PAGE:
We arrived in Mukhandpur - Ram kept asking Nirm if he recognised anything, but he didn't. Ram suggested we look for some 'elders' in the village to speak to. We stopped at the corner store or dabba (lunch) cafe and Ram and I (Nirm) went to speak to an old man. It turns out that he knew my dad and was recalling the events on how the land we owned was sold here and who it was sold to. He also mentioned that there were relatives of my dad living nearby, and we should go there to find out the exact parcels of land that we had owned. We were led by a fellow villager, who ride a bike, as we followed in the car (guddhee) to a house just at the edge of town (about a block and a half away). The name on the house read "Sher (Lion) Gill". The lady of the house came out just as we arrived and the man on the bike tried to explain to her who we were and why we were there. She seemed a little confused at first, but invited us in. Her daughter was there and they soon realized who I was. She was so happy to see us - they said that Jiato (my sister)had called a couple of days before. The gave us each a glass of coke and asked us to sit down. They were extremely hospitable and she told Lisa (with Ram translating) that this was our house too and we should stay here as long as we liked. Her son arrived and we were told that he was going to be married in February and she wanted us to stay with them until then. After a short visit, an older man walked in and he asked me if I was Nimba or Jesse - I told him who I was and he hugged me. He was very glad to see me - it was really quite an experience. I didn't recognise him at first and then realised he was Sukh Dev, my cousin who stayed with us for a few weeks in the late 70's.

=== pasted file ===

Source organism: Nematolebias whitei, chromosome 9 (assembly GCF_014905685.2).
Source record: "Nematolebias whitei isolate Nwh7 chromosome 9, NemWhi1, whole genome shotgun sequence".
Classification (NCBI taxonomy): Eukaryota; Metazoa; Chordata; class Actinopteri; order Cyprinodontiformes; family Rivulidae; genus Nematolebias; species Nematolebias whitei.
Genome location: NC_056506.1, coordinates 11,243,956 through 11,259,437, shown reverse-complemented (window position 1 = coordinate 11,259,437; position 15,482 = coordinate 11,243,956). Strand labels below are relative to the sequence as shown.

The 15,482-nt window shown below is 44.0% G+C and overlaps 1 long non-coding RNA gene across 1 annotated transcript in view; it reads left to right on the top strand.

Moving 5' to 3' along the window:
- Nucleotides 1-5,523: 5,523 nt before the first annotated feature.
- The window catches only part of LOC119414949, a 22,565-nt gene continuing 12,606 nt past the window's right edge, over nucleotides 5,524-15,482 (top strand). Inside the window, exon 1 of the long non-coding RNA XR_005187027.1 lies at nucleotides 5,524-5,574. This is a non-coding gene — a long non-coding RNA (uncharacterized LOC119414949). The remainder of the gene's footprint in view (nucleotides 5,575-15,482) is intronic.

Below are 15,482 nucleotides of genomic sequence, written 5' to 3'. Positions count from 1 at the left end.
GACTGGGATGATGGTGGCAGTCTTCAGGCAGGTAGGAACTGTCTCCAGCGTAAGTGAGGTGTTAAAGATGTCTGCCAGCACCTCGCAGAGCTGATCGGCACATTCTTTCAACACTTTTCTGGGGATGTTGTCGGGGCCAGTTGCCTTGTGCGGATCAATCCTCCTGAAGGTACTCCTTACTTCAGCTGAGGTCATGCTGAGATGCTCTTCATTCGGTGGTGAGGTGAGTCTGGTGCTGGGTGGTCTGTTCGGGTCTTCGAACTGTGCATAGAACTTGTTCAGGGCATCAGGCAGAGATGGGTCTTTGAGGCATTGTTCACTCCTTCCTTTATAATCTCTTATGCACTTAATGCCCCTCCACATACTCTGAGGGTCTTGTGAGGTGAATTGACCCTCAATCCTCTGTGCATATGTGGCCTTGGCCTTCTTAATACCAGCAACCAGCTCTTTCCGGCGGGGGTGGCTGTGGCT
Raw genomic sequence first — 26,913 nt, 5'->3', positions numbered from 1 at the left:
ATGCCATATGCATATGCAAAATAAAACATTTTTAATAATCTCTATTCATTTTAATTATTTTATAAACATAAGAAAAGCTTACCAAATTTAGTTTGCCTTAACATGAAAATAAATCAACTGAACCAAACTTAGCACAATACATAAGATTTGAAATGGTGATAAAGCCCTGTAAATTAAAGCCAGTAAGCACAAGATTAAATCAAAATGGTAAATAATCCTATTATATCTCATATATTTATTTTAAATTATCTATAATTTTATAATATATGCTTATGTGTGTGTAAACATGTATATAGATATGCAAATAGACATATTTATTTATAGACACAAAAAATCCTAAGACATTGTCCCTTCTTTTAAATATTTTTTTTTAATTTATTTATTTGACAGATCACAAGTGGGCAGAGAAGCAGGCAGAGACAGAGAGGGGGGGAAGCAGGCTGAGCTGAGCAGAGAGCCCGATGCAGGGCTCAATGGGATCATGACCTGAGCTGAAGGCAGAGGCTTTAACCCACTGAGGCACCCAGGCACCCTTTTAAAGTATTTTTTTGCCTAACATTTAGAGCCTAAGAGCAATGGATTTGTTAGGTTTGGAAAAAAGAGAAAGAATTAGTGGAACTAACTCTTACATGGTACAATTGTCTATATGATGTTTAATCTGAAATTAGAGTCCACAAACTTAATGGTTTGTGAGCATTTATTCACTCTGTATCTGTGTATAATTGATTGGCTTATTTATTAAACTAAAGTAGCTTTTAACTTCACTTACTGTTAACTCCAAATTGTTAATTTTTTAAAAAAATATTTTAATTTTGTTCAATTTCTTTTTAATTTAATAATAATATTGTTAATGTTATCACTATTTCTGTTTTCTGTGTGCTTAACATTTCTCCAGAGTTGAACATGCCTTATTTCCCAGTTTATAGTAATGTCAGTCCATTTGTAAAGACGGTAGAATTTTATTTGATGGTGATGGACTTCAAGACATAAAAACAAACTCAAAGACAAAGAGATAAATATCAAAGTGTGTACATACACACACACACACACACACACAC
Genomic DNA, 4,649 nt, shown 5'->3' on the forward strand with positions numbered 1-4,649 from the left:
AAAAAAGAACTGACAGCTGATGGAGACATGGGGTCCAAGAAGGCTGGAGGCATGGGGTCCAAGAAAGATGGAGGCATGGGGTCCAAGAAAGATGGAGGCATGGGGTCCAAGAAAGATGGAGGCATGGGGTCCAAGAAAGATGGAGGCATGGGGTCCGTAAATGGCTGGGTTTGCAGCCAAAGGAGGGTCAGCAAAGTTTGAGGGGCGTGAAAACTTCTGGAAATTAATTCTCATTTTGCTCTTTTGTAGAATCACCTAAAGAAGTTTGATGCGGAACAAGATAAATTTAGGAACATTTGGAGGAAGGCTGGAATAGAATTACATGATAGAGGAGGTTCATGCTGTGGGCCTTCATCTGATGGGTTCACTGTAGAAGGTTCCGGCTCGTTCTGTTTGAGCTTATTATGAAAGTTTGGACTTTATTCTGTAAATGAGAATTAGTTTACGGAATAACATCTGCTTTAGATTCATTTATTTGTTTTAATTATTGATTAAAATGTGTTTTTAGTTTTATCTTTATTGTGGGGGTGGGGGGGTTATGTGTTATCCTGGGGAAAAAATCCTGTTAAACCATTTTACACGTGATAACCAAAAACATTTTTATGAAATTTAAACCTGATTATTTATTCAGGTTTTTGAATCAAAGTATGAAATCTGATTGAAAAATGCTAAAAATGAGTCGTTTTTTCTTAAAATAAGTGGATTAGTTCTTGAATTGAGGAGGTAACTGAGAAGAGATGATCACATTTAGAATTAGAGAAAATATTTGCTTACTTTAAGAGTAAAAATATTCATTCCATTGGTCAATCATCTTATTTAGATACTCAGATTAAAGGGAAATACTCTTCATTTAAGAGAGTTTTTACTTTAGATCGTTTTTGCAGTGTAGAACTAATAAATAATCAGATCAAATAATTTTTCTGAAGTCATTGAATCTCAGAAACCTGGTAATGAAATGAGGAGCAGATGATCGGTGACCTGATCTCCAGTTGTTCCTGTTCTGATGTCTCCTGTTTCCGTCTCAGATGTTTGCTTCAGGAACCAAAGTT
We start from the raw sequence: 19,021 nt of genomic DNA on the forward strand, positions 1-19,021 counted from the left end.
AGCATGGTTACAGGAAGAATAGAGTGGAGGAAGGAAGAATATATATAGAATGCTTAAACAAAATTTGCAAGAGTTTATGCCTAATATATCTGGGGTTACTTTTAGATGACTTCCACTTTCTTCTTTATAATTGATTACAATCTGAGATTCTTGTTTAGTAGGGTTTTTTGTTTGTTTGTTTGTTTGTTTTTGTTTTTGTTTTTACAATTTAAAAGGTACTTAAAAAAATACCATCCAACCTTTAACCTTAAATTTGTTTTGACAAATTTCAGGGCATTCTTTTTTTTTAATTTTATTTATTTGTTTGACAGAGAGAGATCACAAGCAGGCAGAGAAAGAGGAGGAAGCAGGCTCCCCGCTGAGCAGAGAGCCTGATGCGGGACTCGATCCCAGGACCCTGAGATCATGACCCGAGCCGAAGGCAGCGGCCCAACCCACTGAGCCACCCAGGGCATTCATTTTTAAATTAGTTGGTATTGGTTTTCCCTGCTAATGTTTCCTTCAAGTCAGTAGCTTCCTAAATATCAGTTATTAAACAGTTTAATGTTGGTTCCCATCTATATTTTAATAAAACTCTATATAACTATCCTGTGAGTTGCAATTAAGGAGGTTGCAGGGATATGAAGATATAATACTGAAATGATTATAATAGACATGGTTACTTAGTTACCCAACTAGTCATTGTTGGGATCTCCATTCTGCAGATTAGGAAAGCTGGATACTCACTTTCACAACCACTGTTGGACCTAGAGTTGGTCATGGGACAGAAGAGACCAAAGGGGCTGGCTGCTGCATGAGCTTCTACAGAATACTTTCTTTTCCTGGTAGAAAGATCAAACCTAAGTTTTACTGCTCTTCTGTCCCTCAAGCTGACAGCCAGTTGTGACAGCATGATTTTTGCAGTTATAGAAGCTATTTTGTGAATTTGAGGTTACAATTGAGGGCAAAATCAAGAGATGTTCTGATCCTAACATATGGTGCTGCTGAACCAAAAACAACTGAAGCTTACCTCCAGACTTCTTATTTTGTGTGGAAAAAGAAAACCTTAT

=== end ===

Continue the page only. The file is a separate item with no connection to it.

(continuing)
We went into the back yard of the house to take some photos. They had a small compound there where they housed 4 large cows and a calf.
It was really wonderful to see and experience the house and how they lived. The house was very simple with cement floors, but very clean, neat and tidy.